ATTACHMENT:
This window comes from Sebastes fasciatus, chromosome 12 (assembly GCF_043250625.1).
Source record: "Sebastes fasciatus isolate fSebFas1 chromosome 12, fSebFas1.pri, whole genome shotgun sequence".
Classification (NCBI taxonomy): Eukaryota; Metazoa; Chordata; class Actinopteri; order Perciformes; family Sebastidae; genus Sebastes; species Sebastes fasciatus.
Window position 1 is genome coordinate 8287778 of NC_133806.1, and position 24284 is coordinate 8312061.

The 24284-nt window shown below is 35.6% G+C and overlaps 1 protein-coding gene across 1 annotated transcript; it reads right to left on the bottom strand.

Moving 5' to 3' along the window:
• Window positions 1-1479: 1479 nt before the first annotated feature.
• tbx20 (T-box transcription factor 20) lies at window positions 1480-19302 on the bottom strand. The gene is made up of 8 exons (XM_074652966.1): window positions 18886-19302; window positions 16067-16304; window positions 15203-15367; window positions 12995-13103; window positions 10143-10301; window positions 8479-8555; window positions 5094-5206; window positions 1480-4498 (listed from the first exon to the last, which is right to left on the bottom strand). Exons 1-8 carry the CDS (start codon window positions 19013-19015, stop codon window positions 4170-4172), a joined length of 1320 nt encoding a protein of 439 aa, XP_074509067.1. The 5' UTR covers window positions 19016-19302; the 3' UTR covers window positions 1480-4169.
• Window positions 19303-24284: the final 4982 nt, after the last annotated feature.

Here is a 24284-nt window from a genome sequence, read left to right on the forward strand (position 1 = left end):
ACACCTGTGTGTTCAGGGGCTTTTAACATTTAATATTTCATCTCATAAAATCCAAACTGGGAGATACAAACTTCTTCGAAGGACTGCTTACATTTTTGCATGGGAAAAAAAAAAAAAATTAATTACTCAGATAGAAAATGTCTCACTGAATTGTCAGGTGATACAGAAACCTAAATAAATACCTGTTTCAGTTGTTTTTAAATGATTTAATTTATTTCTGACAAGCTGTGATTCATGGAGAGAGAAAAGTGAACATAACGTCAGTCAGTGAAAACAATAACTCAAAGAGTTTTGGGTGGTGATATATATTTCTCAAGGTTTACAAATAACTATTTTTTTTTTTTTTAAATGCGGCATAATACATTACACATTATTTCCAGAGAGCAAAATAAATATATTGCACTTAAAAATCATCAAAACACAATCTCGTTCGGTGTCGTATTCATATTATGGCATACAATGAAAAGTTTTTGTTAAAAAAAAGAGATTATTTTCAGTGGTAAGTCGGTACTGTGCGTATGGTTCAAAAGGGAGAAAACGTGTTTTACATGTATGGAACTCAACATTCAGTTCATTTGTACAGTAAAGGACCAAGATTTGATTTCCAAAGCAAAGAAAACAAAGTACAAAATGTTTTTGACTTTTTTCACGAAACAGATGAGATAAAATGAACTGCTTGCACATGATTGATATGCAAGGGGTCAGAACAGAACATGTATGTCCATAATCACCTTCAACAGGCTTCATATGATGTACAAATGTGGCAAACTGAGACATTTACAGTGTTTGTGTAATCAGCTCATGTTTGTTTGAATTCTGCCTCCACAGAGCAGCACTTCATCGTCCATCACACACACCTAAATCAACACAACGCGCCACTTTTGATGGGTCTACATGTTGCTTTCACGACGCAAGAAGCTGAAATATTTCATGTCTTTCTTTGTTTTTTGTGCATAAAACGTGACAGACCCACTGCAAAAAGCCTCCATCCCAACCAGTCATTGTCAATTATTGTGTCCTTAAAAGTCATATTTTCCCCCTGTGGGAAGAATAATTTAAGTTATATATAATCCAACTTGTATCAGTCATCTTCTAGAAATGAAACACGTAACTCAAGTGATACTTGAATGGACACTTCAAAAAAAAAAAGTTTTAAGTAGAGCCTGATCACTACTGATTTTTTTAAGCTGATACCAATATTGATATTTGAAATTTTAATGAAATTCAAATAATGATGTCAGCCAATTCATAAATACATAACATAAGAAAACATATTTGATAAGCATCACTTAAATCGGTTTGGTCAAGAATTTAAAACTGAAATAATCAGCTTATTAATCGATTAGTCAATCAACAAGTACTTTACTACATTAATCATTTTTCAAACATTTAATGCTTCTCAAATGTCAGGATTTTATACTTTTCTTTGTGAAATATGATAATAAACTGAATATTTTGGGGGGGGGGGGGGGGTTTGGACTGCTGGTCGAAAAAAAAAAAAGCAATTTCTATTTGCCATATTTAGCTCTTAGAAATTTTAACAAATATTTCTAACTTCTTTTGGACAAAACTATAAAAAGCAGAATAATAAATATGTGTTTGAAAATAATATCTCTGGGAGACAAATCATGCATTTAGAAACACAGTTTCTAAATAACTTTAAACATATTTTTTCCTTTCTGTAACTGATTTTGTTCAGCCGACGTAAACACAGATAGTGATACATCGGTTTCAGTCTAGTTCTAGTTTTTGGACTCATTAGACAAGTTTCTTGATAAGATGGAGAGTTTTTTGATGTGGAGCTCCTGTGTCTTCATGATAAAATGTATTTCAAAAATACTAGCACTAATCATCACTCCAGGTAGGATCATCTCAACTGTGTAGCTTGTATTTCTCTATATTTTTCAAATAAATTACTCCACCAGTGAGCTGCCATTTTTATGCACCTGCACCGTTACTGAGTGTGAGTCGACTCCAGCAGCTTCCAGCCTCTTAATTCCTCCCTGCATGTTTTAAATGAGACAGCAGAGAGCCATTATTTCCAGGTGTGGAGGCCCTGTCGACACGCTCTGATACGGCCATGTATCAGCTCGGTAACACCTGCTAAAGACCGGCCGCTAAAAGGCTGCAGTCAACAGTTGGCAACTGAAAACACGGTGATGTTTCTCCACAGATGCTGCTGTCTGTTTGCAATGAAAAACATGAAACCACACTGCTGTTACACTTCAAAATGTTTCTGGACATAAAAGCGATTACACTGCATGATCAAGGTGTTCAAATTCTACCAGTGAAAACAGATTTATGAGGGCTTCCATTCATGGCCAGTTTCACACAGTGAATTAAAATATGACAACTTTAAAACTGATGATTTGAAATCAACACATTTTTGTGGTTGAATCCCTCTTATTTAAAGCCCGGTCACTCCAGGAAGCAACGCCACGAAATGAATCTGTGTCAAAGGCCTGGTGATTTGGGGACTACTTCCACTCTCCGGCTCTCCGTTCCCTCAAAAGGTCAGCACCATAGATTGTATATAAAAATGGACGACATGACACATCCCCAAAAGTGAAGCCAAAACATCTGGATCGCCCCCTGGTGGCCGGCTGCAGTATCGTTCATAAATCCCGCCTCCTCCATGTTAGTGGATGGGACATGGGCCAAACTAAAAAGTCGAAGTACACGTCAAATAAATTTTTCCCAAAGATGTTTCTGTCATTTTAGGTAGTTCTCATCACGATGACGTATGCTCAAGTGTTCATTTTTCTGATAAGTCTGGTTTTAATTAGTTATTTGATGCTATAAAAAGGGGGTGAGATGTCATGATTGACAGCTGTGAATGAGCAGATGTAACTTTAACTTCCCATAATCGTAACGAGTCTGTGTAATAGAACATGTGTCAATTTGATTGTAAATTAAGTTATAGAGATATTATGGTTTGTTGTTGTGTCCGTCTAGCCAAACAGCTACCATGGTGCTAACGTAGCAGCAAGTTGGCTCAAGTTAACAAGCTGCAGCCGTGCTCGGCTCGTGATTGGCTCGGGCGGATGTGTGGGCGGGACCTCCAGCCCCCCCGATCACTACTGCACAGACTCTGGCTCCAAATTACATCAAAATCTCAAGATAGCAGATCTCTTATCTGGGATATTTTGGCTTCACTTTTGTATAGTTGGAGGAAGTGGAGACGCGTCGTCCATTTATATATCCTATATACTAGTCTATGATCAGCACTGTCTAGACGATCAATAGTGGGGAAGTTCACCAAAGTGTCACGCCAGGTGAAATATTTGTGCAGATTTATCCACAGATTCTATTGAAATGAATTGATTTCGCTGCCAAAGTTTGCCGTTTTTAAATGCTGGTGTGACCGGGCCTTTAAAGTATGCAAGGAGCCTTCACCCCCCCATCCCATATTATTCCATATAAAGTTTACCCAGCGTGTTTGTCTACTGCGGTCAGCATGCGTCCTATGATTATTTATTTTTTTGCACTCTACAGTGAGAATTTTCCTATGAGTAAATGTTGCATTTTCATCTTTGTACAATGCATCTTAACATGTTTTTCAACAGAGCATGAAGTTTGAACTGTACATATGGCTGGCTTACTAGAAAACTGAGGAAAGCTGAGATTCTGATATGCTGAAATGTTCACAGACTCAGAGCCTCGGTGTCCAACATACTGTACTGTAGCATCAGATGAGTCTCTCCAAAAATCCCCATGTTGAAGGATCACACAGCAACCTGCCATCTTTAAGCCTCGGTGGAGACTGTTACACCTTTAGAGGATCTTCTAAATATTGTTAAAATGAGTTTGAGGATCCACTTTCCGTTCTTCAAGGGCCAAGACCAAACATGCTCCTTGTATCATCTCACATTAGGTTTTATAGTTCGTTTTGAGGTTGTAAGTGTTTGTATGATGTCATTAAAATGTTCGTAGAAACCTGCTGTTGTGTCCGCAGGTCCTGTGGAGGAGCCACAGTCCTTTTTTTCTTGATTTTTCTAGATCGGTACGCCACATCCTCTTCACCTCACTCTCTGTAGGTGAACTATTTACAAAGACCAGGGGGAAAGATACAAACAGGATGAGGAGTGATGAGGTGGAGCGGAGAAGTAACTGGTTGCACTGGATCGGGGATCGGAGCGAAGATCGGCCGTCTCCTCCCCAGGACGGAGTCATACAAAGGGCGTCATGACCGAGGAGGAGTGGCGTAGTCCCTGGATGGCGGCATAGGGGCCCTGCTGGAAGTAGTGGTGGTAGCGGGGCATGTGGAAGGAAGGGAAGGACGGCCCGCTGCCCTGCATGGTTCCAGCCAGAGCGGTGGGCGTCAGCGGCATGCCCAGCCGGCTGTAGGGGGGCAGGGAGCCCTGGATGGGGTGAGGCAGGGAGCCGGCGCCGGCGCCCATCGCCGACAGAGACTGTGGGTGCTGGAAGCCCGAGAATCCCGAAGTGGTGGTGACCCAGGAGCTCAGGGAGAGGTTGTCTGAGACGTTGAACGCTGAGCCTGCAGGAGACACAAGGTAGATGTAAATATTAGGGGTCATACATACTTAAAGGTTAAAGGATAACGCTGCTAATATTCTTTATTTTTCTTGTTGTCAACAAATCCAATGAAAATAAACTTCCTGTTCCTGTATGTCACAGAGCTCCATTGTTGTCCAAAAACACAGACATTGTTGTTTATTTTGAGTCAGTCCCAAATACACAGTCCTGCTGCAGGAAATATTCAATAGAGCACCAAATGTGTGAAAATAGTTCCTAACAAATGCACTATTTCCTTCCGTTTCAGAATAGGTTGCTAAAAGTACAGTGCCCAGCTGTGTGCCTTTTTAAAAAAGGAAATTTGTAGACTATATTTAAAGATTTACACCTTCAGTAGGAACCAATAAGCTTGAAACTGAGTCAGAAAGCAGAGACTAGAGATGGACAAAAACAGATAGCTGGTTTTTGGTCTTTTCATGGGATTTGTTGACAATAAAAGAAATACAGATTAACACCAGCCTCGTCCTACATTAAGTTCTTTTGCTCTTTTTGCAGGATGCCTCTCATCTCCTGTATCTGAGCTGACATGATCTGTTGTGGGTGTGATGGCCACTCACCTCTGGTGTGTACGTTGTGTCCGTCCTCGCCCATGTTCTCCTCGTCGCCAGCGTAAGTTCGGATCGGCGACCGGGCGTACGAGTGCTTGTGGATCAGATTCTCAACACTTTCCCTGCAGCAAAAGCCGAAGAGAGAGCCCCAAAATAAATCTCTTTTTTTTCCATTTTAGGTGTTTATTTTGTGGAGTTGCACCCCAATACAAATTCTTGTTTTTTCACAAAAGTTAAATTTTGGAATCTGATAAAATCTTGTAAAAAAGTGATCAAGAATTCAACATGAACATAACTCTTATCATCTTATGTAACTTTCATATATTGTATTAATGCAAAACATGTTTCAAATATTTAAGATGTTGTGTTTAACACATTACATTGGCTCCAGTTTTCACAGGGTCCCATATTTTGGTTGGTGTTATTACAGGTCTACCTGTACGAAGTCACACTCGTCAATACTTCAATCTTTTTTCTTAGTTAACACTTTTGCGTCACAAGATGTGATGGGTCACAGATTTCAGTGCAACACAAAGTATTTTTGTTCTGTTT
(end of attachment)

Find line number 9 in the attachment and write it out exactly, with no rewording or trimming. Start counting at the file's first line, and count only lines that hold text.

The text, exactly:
• Window positions 19303-24284: the final 4982 nt, after the last annotated feature.